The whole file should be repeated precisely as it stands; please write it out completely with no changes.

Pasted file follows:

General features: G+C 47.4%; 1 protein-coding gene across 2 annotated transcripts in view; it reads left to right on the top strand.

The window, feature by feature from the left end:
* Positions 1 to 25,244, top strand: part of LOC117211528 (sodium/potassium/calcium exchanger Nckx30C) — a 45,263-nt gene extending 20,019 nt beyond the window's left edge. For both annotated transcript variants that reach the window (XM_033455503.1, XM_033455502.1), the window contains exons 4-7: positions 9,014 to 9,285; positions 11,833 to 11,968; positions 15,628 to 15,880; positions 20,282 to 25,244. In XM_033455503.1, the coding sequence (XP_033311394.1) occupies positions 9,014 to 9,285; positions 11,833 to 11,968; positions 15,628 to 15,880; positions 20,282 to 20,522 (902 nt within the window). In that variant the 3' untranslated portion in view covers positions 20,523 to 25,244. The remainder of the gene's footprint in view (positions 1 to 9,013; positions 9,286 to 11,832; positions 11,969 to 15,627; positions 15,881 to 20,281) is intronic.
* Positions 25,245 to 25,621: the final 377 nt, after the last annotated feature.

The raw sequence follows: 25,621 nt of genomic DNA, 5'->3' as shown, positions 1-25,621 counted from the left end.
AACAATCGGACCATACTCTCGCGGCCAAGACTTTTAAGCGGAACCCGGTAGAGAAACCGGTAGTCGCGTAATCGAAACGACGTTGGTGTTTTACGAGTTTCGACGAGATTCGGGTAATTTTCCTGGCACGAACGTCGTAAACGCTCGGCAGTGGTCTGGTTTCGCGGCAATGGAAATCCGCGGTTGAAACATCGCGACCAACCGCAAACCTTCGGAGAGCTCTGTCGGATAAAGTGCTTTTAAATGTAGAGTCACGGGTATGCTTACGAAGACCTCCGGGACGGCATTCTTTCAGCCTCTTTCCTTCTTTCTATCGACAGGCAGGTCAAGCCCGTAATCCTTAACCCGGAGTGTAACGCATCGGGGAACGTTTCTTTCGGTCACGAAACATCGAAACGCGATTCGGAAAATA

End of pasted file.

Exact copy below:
General features: G+C 47.4%; 1 protein-coding gene across 2 annotated transcripts in view; it reads left to right on the top strand.

The window, feature by feature from the left end:
* Positions 1 to 25,244, top strand: part of LOC117211528 (sodium/potassium/calcium exchanger Nckx30C) — a 45,263-nt gene extending 20,019 nt beyond the window's left edge. For both annotated transcript variants that reach the window (XM_033455503.1, XM_033455502.1), the window contains exons 4-7: positions 9,014 to 9,285; positions 11,833 to 11,968; positions 15,628 to 15,880; positions 20,282 to 25,244. In XM_033455503.1, the coding sequence (XP_033311394.1) occupies positions 9,014 to 9,285; positions 11,833 to 11,968; positions 15,628 to 15,880; positions 20,282 to 20,522 (902 nt within the window). In that variant the 3' untranslated portion in view covers positions 20,523 to 25,244. The remainder of the gene's footprint in view (positions 1 to 9,013; positions 9,286 to 11,832; positions 11,969 to 15,627; positions 15,881 to 20,281) is intronic.
* Positions 25,245 to 25,621: the final 377 nt, after the last annotated feature.

The raw sequence follows: 25,621 nt of genomic DNA, 5'->3' as shown, positions 1-25,621 counted from the left end.
AACAATCGGACCATACTCTCGCGGCCAAGACTTTTAAGCGGAACCCGGTAGAGAAACCGGTAGTCGCGTAATCGAAACGACGTTGGTGTTTTACGAGTTTCGACGAGATTCGGGTAATTTTCCTGGCACGAACGTCGTAAACGCTCGGCAGTGGTCTGGTTTCGCGGCAATGGAAATCCGCGGTTGAAACATCGCGACCAACCGCAAACCTTCGGAGAGCTCTGTCGGATAAAGTGCTTTTAAATGTAGAGTCACGGGTATGCTTACGAAGACCTCCGGGACGGCATTCTTTCAGCCTCTTTCCTTCTTTCTATCGACAGGCAGGTCAAGCCCGTAATCCTTAACCCGGAGTGTAACGCATCGGGGAACGTTTCTTTCGGTCACGAAACATCGAAACGCGATTCGGAAAATA